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Familiar Diversions

I'm a librarian who loves anime, manga, and reading a wide variety of genres.

Currently reading

A Rational Arrangement
Rowyn Ashby
Progress: 13/537 pages
FREE: Locke & Key
Tatiana Maslany, Audible Studios, Joe Hill, Gabriel Rodríguez, Kate Mulgrew, Haley Joel Osment, Full Cast
Progress: 91/806 minutes
The Ginza Ghost: and other stories
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Algis Budrys
To Say Nothing of the Dog: Or How We Found the Bishop's Bird Stump at Last
Connie Willis, Recorded Books LLC, Steven Crossley
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The Mystic Marriage
Heather Rose Jones
Progress: 302/426 pages
Ichi-F: A Worker's Graphic Memoir of the Fukushima Nuclear Power Plant
Kazuto Tatsuta
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Jennifer Foehner Wells
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A Silent Voice (vol. 2) by Yoshitoki Oima, translated by Steven LeCroy

A Silent Voice, Vol. 2 - Yoshitoki Oima, Steven LeCroy

[Another warning for those who need it: This volume contains a character who has decided he's going to commit suicide, although he ends up not going through with it.]


It's a few years later (I think? I forgot to write it in my notes). Shoya finds Shoko again. He's prepared to take whatever she dishes out, because then he plans to kill himself. Except it seems like she wants to meet again, so he can't die. He clashes with Shoko's mom, who's willing to hate him in Shoko's place, and Yuzuru, Shoko's sister, who also hates him for Shoko's sake. Yuzuru calls herself a boy, specifically Shoko's boyfriend, so she can act as Shoko's protector. She gets Shoya


(show spoiler)

but he's not really mad, because he feels he's brought this on himself.

Shoko's family is filled with people who want to protect her without asking what she wants. Shoko's mom never listens to her – we saw a prime example of this in volume 1, when she tried to insist that Shoko get a short haircut so that she'd look like a boy, despite Shoko clearly indicating that she wanted a longer cut. Shoko's sister is a bit better, but she can't understand why Shoko doesn't hate Shoya. To be honest, I'm also not entirely sure why she doesn't hate Shoya. She certainly has reason to. I kind of wish Oima let us know more about what she's thinking, because there are times I worry that she'll turn into a stereotypical saintly deaf girl. Thankfully, she does demonstrate that she gets angry, just the same as everyone else, or she wouldn't have fought with Shoya in the previous volume or her sister in this one.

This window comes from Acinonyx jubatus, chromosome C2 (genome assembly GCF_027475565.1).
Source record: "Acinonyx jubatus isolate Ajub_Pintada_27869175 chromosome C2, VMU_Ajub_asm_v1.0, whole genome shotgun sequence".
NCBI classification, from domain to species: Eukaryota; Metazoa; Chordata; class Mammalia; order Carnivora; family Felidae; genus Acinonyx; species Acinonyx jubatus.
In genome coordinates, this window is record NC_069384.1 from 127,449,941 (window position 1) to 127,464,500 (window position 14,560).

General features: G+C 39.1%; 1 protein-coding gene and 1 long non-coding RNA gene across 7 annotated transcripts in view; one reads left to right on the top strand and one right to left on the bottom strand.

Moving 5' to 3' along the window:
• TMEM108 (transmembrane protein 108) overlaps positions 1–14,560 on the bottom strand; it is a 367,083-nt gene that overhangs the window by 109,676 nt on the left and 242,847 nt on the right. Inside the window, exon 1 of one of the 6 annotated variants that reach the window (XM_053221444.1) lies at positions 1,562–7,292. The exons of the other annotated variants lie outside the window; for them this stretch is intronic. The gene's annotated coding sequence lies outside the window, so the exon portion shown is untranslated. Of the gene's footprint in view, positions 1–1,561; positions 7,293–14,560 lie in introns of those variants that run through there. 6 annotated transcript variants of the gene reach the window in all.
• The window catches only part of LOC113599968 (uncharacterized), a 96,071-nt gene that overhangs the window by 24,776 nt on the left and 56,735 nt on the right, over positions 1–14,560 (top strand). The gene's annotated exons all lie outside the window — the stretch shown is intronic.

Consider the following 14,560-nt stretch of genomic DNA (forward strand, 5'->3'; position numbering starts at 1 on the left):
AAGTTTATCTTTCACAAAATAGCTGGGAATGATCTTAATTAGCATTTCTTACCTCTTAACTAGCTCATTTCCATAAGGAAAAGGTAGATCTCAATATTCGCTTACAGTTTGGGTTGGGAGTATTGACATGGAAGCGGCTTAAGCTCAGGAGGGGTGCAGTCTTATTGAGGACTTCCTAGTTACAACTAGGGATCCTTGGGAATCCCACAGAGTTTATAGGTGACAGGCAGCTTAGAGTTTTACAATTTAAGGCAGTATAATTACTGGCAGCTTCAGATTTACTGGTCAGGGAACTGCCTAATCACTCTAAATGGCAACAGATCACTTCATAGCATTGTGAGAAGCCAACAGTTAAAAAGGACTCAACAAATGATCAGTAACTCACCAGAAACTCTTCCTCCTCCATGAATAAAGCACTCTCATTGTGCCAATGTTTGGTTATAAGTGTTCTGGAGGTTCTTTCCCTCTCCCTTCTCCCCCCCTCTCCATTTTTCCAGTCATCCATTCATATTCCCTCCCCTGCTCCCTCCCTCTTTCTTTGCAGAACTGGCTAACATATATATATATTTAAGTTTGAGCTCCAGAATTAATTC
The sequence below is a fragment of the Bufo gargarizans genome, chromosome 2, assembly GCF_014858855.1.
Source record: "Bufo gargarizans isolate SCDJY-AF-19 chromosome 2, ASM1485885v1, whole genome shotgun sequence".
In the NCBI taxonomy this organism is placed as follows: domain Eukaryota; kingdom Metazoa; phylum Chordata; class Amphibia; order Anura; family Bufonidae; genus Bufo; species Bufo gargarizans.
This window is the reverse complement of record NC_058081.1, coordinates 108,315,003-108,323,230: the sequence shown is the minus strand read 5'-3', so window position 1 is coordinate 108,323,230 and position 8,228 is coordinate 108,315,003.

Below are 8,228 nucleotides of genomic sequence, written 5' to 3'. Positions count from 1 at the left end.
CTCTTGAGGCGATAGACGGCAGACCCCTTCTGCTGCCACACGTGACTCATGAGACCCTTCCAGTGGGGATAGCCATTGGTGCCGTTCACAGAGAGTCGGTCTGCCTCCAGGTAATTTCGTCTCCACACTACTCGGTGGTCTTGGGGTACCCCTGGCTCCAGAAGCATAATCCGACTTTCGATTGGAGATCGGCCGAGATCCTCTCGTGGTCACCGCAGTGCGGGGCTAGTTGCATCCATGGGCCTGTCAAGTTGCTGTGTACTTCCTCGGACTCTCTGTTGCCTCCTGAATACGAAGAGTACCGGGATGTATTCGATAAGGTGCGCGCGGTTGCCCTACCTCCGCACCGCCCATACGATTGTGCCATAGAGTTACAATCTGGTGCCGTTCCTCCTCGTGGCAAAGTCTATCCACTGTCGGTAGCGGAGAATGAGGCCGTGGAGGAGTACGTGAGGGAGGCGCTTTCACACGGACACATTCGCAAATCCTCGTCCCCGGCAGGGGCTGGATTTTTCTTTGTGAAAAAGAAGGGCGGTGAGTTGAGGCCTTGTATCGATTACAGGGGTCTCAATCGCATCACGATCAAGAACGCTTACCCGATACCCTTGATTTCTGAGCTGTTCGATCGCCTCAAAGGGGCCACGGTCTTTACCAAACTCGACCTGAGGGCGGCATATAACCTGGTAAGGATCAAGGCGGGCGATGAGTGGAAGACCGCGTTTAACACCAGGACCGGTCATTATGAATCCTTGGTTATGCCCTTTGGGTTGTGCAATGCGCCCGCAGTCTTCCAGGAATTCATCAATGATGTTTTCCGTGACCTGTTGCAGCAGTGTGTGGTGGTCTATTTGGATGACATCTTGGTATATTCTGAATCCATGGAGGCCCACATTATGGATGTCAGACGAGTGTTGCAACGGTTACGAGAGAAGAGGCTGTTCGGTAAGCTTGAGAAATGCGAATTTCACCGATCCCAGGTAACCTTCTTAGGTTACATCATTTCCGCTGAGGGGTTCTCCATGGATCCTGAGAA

Shoya has been pretty much friendless since the end of volume 1. In this volume, he gains his first friend, Tomohiro. We also learn that Shoya now has a niece that he helps his mother take care of – we still haven't seen Shoya's sister, but apparently she had a kid with the guy she hooked up with in volume 1. I liked seeing signs that Shoya has grown as a person. He's more responsible and less angry, and he actually took the time to learn sign language since the last time he saw Shoko.

The problem is that he doesn't know if he deserves forgiveness and happiness. He doesn't really know what he wants, or what Shoko wants - after all, he thought he'd be dead long before any of these questions became an issue. What is the appropriate outcome here? I'm honestly not sure. I like the guy Shoya is starting to become, even though he still has a long way to go, but that doesn't mean he deserves forgiveness. However, that seems to be the direction Shoko is taking, and, like Shoya, I'm not sure how I feel about that.

Even so, I'm willing to see where Oima's going to go with this. This volume had so much in it, and I felt that Oima handled it all really well, from Shoya's aborted decision to kill himself, to his mother's reaction after she realized what he'd planned to do, to Yuzuru's anger. The only thing that I worry about is Oima's handling of Shoko.


(Original review posted on A Library Girl's Familiar Diversions.)